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FOCUS : Good morning, Buenos dias, Choa em , Buon giorno . . .

September 21, 1989|Clipboard researched by Susan Davis Greene / Los Angeles Times. Graphics by Doris Shields / Los Angeles Times

Echoes of more than 70 different exotic phrases have resounded throughout the halls of the College Park Elementary School, thanks to its English-assimilation instruction programs. The school is one of two elementary schools in Irvine offering ESL (English as a Second Language) courses to students.

Because of the influx of immigrants into Southern California, the need for bilingual and ESL learning became a must at the school five years ago. At the College Park school, on Chaparral Avenue, there are two ESL magnet classes--one class for grades one through three and the other for grades four through six.

The ESL magnet program involves teaching children, in English, who have very little or no interpretation or comprehension of the language. Most of the instruction is done through visual aids and constant repetition. This concept is sometimes tagged "motherly." The one-semester (nine months) program is "orally intensive," says Maureen Terry, who taught an ESL class for two years at College Park and is now reinitiating an interactive video class for the Irvine Unified School District. "Children are like sponges--you'd be surprised how quickly they absorb everything. As long as you make their environment comfortable, the atmosphere relaxed and use the hands-on approach, they'll be eager to learn."

When students use their native language, educators give them an example in English rather than scolding them. Teachers have found this technique encourages the children to use English while respecting their native tongue.

Kathy Allard was among the first to teach and assist in instituting this program five years ago at the College Park school.

"I love teaching children," she said. "I couldn't do it if I didn't. They bring me great joy. This summer to get a better understanding of the culture of the majority of my students, I went to Japan."

Allard has 27 children in her class--15 are Japanese, three are Taiwanese, three are Latino, two are Italian, one is Costa Rican, one is Lebanese, one is Vietnamese and one is Norwegian.

The College Park/Colony and its environs does include other properties along with its unusual and highly-acclaimed school. The Colony area is northeast of Walnut Avenue and was built in three phases 16 years ago, The Colony, Colony I and Colony II. Four different styles of homes are situated on streets given such names as Hemingway, Steinbeck and Wyeth. For the Colony residents' convenience, there is the Walnut Village Center (a mini-shopping center) at Culver Drive and Walnut Avenue.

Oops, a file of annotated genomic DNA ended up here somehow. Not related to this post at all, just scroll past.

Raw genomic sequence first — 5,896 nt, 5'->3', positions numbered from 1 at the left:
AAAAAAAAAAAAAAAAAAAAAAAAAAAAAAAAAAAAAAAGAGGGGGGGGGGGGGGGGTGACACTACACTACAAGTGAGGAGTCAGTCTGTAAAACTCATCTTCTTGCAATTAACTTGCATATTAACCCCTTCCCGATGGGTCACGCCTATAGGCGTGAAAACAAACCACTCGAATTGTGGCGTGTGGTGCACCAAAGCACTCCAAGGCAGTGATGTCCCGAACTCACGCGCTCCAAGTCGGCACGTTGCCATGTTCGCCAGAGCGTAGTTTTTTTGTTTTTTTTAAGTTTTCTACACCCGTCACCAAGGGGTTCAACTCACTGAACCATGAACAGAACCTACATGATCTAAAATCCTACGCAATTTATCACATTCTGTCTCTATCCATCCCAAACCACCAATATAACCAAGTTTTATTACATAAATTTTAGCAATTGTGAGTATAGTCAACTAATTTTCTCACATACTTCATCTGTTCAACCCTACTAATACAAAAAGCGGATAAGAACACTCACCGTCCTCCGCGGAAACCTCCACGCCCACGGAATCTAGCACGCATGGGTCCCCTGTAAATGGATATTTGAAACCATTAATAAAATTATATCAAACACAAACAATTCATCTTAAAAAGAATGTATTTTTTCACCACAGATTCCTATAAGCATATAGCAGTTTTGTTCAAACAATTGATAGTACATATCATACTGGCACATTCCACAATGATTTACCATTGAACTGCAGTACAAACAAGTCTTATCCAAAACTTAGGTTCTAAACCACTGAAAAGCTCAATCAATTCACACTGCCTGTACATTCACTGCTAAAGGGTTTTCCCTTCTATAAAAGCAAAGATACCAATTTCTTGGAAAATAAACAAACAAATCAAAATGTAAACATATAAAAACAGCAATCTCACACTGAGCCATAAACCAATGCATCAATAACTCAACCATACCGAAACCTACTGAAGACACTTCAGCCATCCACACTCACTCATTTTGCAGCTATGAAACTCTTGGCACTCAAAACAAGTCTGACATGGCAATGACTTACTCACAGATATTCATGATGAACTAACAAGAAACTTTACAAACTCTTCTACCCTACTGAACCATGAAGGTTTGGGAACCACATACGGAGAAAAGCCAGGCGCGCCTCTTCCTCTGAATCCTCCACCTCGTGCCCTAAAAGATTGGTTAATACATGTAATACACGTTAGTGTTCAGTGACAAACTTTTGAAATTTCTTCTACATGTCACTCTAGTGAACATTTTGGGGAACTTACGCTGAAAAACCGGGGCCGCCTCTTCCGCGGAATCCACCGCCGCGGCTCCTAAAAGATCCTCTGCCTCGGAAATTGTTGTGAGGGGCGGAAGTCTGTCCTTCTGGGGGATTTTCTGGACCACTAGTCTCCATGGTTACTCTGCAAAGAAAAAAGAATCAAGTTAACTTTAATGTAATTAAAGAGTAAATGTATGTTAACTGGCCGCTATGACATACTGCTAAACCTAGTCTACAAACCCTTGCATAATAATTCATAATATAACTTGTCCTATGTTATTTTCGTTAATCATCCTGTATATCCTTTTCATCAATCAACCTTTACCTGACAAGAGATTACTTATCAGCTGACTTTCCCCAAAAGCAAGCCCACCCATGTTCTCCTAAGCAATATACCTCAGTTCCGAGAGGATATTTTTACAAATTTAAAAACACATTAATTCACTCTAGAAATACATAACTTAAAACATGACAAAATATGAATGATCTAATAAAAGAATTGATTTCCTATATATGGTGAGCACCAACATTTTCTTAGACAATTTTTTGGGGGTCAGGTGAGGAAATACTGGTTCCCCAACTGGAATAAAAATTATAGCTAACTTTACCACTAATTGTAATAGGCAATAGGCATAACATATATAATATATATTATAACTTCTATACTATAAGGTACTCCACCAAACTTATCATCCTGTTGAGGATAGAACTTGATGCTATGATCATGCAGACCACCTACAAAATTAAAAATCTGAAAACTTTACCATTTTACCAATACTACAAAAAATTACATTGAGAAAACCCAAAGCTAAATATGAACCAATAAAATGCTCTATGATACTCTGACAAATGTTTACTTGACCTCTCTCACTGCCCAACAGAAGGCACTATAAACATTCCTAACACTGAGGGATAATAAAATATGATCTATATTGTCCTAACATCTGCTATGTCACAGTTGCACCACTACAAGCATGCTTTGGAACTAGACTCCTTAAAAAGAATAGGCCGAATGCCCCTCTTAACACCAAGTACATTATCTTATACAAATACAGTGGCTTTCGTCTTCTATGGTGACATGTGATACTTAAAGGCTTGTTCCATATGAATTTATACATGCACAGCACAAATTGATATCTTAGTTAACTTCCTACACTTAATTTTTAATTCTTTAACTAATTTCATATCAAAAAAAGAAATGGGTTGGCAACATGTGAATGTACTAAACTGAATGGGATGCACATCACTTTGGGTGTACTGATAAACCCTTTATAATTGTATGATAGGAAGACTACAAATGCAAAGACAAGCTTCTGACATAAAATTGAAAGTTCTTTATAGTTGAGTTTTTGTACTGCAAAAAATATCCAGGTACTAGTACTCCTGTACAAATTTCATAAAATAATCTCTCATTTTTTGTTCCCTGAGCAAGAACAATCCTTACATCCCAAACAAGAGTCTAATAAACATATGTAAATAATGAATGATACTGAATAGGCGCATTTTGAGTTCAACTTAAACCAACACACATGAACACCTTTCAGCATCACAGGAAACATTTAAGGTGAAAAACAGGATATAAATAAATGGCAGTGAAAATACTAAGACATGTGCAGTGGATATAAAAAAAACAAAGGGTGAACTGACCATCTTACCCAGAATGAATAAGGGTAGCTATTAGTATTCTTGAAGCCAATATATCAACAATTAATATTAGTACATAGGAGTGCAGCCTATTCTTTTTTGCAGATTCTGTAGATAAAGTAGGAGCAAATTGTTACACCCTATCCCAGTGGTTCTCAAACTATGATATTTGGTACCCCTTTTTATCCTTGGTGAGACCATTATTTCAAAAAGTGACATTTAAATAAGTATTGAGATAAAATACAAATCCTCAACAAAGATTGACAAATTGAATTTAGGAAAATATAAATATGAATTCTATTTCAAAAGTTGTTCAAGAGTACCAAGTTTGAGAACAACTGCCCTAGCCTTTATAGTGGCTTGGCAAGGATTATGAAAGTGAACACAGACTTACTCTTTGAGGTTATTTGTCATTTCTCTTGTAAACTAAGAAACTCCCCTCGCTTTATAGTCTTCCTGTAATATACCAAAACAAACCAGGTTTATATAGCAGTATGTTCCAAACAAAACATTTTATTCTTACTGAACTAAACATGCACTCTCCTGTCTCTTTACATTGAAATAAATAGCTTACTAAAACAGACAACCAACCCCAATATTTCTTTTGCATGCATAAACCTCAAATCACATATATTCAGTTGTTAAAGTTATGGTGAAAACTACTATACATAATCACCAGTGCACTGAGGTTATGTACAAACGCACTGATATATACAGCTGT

Southwest of Walnut Avenue is the College Park residential tract. But don't expect to find street signs with college names; they don't exist. Instead, they have been given names of trees.

About a mile away, both sides of Jamboree Boulevard are lined with acres of vacant space, with the exception of a few trucks, pieces of equipment and a pile of rocks being stored there. The Irvine Co., which owns the land, has no development plans at present.

For the entire community's pleasure, a 20.4-acre park--Harvard Community Athletic Park--has been on Harvard Avenue for 12 years now. It is a multipurpose facility with a snack bar, lighted softball, baseball and soccer fields, and a community building where meetings and other neighborhood functions are held.

Population Total: (1989 est.) 6,142 1980-88 change: +24.3% Median Age: 34.3 Racial/ethnic mix: White: (non-Latino) 78% Latino: 9% Black: 1% Other: 12% By sex and age: In hundreds MALES Median age: 33.8 years FEMALES Median age: 34.6 years Income Per capita: $15,685 Median household: $47,198 Average household: $49,838 Income Distribution: Less than $25,000 12% $50,000-74,999 31% $25,000-49,999 46% More than $75,000 11%

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